by Cori Hilsgen
Margaret (Margy) Hughes encourages people to work together and to take pride in their St. Joseph community. She has put a lot of energy into civic projects that welcome people downtown.
“In the 11 years I’ve lived in St. Joe, I’ve heard about what people who lived here all their lives have done,” Hughes said. “In a small community you have to work together and to have pride in something.”
Hughes’ involvement in St. Joseph includes having served two terms as a charter member of the Monastery Advisory Committee, working on the Field Street Road issue and the St. Joseph Action Group, co-chairing the annual Millstream Festival, helping on the St. Joseph Quilting committee and with the opening of the Closet-2-Closet Thrift store. She has also done countless other kind deeds, such as arranging car pooling so a friend and former colleague could get to doctor’s and physical-therapy appointments after his stroke.
Hughes believes people in St. Joseph are looking for ways to engage in town life.
“The older community-minded folks have to engage people and get them to build what is going on now in St. Joe,” said Hughes. “We need to be able to be more inclusive, welcoming different kinds of people and offering them a way to participate.”
Hughes was also the 2011 recipient of the Mother Benedicta Riepp Award. The award is given by the Sisters of the Order of St. Benedict each year to recognize a lay woman who inspires others to incorporate Benedictine values into their daily lives and service.
Characteristics recognized by the Riepp Award include integration of Benedictine values in personal and public life, openness in mind and heart through hospitality, respect for the dignity of each person, alertness and response to opportunities for service to others, and skills in open and healthy dialogue.
Sister Lois Wedl nominated Hughes for the award. She received the award from Prioress Michaela Hedican at the Gorecki Dining Center in 2011. Wedl nominated Hughes because she believes the Benedictine values of hospitality, leadership and respect for others flourished during the 38 years Hughes served as a faculty member and chairperson of the physical-education department.
When Hughes started teaching at the college in 1966, almost all the faculty and staff were nuns.
Because of her early years in Hibbing, of growing up in a family house located opposite the Catholic school and nuns’ convent, Hughes was comfortable in this setting.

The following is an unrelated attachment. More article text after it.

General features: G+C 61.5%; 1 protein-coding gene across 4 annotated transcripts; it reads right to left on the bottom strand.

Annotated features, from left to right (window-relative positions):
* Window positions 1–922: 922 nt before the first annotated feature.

“I felt special to be one of five or so lay people who got to work closely with them,” Hughes said.
When speaking of Hughes’ career at the college, CSB Athletic Director Carol Howe-Veenstra said Hughes taught her a great deal about community.
“Margy taught me so much about community,” Howe-Veenstra said. “Since her retirement, I know I need to be ‘Margy’ to others and keep that community and teamwork going.”
Hughes attended Hibbing High School and earned a bachelor’s degree in physical education from the University of Minnesota and a master’s degree from St. Cloud State University. She taught in Detroit, Mich. before coming to CSB in 1966, where she taught physical education for 37 years until retiring as Professor Emerita of Physical Education in 2003.
Hughes said she was very involved in activities and athletics growing up in Hibbing. Her father was a coach and athletic director at Hibbing High School. She has an older brother and a younger brother. Two of her nephews are currently attending St. John’s University.
Hughes and her husband, Tom, chose to move from Sartell to St. Joseph in 2000. Tom is retired from the paper mill in Sartell. The Hugheses wanted to be able to enjoy the benefits of a small community and to be close to the CSB and SJU campuses to enjoy many of the athletic and entertainment events. Hughes said she and her husband are glad they made the choice.
“I have met many new people since my retirement and also have been able to stay connected to the friends at CSB and SJU,” Hughes said. “St. Joseph is a vibrant city with as much to do as a person puts forth the effort to participate in and volunteer for.”